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Double-duplication evolution

By | September 6, 2000

In the 1 September Science Lang et al. argue that two single-domain biosynthetic enzymes appear to have evolved from gene duplication, followed by fusion, followed by a second gene duplication (Science 2000, 289:1546-1550). Both of the proteins, HisA and HisF, can be broken down into two half beta/alpha barrels. The four half barrels can be superimposed on each other, revealing 22% identical or similar residues. As both enzymes bind biphosphate substrates, each half barrel has a phosphate-bindin

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Repair polymerases in a double act

By | September 6, 2000

Two eukaryotic DNA polymerases act sequentially to repair DNA lesions.

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A potential therapeutic mechanism for regulating cholesterol uptake

By | September 5, 2000

Retinoid receptors play a key part in cholesterol homeostasis.

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Parkinson's disease not restricted to the brain

By | September 5, 2000

LONDON, September 5 (SPIS MedWire). Parkinson's disease may not be restricted to the brain; it could also cause the loss of nerve terminals in the heart, according to new research. Scientists at the National Institute of Neurological Disorders and Stroke (NINDS), Maryland, USA, carried out positron emission tomography scans on 29 Parkinson's disease patients. Nearly all had reduced numbers of norepinephrine-producing nerve endings in the heart. This decrease was not related to whether the patien

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Cholesterol levels drop after myocardial infarction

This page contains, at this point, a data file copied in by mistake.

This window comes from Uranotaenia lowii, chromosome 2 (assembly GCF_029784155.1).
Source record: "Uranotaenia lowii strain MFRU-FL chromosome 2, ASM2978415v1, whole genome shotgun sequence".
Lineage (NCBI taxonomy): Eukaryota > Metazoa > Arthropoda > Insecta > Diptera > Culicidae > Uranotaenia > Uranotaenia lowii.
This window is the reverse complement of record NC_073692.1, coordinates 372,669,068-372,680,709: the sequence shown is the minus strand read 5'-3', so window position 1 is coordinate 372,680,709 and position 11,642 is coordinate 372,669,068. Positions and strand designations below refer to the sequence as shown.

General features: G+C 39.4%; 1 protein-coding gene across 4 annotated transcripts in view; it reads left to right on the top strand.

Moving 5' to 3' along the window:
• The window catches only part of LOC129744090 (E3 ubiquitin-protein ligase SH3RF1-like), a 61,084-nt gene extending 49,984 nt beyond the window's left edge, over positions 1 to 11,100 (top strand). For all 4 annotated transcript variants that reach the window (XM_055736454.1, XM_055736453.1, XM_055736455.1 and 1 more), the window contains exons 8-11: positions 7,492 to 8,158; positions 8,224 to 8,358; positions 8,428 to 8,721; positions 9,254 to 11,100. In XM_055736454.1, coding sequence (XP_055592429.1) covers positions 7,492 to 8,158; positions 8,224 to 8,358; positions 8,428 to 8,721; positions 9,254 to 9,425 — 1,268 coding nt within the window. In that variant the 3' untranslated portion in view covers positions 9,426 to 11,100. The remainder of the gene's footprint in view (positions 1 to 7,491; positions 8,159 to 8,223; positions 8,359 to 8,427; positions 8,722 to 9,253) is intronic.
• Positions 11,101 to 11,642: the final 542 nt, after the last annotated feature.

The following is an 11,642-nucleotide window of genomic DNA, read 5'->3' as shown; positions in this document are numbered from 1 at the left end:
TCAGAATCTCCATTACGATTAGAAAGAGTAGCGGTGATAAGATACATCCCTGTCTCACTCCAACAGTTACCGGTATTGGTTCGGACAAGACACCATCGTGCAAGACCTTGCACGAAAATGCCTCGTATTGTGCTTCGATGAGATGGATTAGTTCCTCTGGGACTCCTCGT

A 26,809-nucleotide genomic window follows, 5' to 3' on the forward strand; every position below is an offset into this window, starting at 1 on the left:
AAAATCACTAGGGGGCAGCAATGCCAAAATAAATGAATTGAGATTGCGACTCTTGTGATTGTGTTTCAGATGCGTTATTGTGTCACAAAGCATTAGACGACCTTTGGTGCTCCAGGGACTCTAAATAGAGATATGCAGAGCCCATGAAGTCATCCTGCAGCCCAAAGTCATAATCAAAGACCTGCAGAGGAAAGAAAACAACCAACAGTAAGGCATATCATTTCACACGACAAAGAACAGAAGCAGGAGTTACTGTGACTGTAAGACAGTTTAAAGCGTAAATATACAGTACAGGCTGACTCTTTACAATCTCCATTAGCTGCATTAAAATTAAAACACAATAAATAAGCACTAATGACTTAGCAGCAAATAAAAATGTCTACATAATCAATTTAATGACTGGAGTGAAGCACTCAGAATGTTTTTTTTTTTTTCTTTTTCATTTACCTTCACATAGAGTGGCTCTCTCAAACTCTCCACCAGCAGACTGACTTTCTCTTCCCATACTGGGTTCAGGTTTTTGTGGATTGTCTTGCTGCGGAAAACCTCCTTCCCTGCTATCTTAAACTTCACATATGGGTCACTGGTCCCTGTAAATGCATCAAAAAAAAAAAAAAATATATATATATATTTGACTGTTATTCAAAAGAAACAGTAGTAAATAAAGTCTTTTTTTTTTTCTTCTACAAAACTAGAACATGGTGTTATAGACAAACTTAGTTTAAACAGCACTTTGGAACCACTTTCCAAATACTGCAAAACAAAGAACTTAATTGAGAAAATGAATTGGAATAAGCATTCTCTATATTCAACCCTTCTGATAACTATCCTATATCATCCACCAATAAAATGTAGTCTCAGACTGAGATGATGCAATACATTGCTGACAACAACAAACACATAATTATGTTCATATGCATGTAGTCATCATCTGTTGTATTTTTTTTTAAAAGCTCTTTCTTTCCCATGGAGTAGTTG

By | September 4, 2000

A recent study suggests that lipids should be measured routinely on admission in acute coronary syndromes.

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Creating protein folds

By | September 4, 2000

An exon, the basic unit of DNA that gets shuffled around during evolution, has an average coding capacity of 40 amino acids, or roughly half of a small folded protein domain. Exon exchange between homologous proteins can lead to slightly altered proteins, but in the August 29 Proceedings of the National Academy of Sciences Riechmann and Winter ask whether shuffling between unrelated sequences can generate new folds (Proc Natl Acad Sci USA 2000, 97:10068-10073). Their starting material is DNA enc

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Keep taking the pills

By | September 4, 2000

The placebo effect may lead to a significant skew in clinical trials of heart treatments.

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Promiscuity in Trinidad

By | September 4, 2000

Female Trinidadian guppies often mate with multiple males, because the resultant offspring show substantially increased fitness.

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Sequence of a big bug

By | September 4, 2000

, the bug responsible for most cystic fibrosis deaths, reveals lots of pumps and lots of regulation.

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Cardiologists expand definition of MI

By | September 1, 2000

Transatlantic coalition of cardiologists redefine infarction so that severe angina may now be called a heart attack.

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